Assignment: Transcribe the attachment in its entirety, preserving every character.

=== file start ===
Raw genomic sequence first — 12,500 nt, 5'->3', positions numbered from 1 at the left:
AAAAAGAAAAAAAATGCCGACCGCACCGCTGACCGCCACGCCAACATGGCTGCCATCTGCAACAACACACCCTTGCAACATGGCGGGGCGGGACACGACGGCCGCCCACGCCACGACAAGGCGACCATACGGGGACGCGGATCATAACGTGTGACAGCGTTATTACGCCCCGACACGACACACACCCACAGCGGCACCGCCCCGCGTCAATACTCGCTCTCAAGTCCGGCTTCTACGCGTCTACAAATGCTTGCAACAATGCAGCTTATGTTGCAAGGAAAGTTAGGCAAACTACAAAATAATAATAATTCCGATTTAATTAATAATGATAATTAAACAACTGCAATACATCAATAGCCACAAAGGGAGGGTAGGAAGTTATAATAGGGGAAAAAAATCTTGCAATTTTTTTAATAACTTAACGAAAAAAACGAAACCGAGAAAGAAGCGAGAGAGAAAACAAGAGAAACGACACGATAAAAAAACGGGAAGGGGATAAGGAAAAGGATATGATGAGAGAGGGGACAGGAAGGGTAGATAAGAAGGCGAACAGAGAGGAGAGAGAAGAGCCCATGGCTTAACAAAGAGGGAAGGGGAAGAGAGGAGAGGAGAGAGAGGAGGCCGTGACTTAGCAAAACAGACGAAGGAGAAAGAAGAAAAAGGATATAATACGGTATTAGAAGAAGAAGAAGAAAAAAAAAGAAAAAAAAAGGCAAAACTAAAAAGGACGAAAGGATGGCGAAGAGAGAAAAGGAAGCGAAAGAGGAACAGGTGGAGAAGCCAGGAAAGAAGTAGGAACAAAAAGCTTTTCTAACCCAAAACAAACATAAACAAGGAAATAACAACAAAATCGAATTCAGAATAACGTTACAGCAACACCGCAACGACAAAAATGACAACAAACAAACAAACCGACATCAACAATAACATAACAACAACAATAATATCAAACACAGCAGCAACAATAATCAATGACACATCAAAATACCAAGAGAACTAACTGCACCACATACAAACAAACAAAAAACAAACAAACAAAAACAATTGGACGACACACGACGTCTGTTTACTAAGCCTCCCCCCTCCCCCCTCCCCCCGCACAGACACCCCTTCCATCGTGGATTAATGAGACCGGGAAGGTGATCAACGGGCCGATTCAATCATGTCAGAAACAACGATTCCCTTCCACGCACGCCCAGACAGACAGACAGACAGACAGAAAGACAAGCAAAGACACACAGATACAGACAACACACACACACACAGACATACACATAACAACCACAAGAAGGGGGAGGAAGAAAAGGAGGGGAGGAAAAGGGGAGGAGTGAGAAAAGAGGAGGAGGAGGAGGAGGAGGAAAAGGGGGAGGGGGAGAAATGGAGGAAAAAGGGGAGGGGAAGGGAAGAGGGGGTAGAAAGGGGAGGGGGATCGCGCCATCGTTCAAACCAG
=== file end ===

Raw genomic sequence first — 12,500 nt, 5'->3', positions numbered from 1 at the left:
AAAAAGAAAAAAAATGCCGACCGCACCGCTGACCGCCACGCCAACATGGCTGCCATCTGCAACAACACACCCTTGCAACATGGCGGGGCGGGACACGACGGCCGCCCACGCCACGACAAGGCGACCATACGGGGACGCGGATCATAACGTGTGACAGCGTTATTACGCCCCGACACGACACACACCCACAGCGGCACCGCCCCGCGTCAATACTCGCTCTCAAGTCCGGCTTCTACGCGTCTACAAATGCTTGCAACAATGCAGCTTATGTTGCAAGGAAAGTTAGGCAAACTACAAAATAATAATAATTCCGATTTAATTAATAATGATAATTAAACAACTGCAATACATCAATAGCCACAAAGGGAGGGTAGGAAGTTATAATAGGGGAAAAAAATCTTGCAATTTTTTTAATAACTTAACGAAAAAAACGAAACCGAGAAAGAAGCGAGAGAGAAAACAAGAGAAACGACACGATAAAAAAACGGGAAGGGGATAAGGAAAAGGATATGATGAGAGAGGGGACAGGAAGGGTAGATAAGAAGGCGAACAGAGAGGAGAGAGAAGAGCCCATGGCTTAACAAAGAGGGAAGGGGAAGAGAGGAGAGGAGAGAGAGGAGGCCGTGACTTAGCAAAACAGACGAAGGAGAAAGAAGAAAAAGGATATAATACGGTATTAGAAGAAGAAGAAGAAAAAAAAAGAAAAAAAAAGGCAAAACTAAAAAGGACGAAAGGATGGCGAAGAGAGAAAAGGAAGCGAAAGAGGAACAGGTGGAGAAGCCAGGAAAGAAGTAGGAACAAAAAGCTTTTCTAACCCAAAACAAACATAAACAAGGAAATAACAACAAAATCGAATTCAGAATAACGTTACAGCAACACCGCAACGACAAAAATGACAACAAACAAACAAACCGACATCAACAATAACATAACAACAACAATAATATCAAACACAGCAGCAACAATAATCAATGACACATCAAAATACCAAGAGAACTAACTGCACCACATACAAACAAACAAAAAACAAACAAACAAAAACAATTGGACGACACACGACGTCTGTTTACTAAGCCTCCCCCCTCCCCCCTCCCCCCGCACAGACACCCCTTCCATCGTGGATTAATGAGACCGGGAAGGTGATCAACGGGCCGATTCAATCATGTCAGAAACAACGATTCCCTTCCACGCACGCCCAGACAGACAGACAGACAGACAGAAAGACAAGCAAAGACACACAGATACAGACAACACACACACACACAGACATACACATAACAACCACAAGAAGGGGGAGGAAGAAAAGGAGGGGAGGAAAAGGGGAGGAGTGAGAAAAGAGGAGGAGGAGGAGGAGGAGGAAAAGGGGGAGGGGGAGAAATGGAGGAAAAAGGGGAGGGGAAGGGAAGAGGGGGTAGAAAGGGGAGGGGGATCGCGCCATCGTTCAAACCAG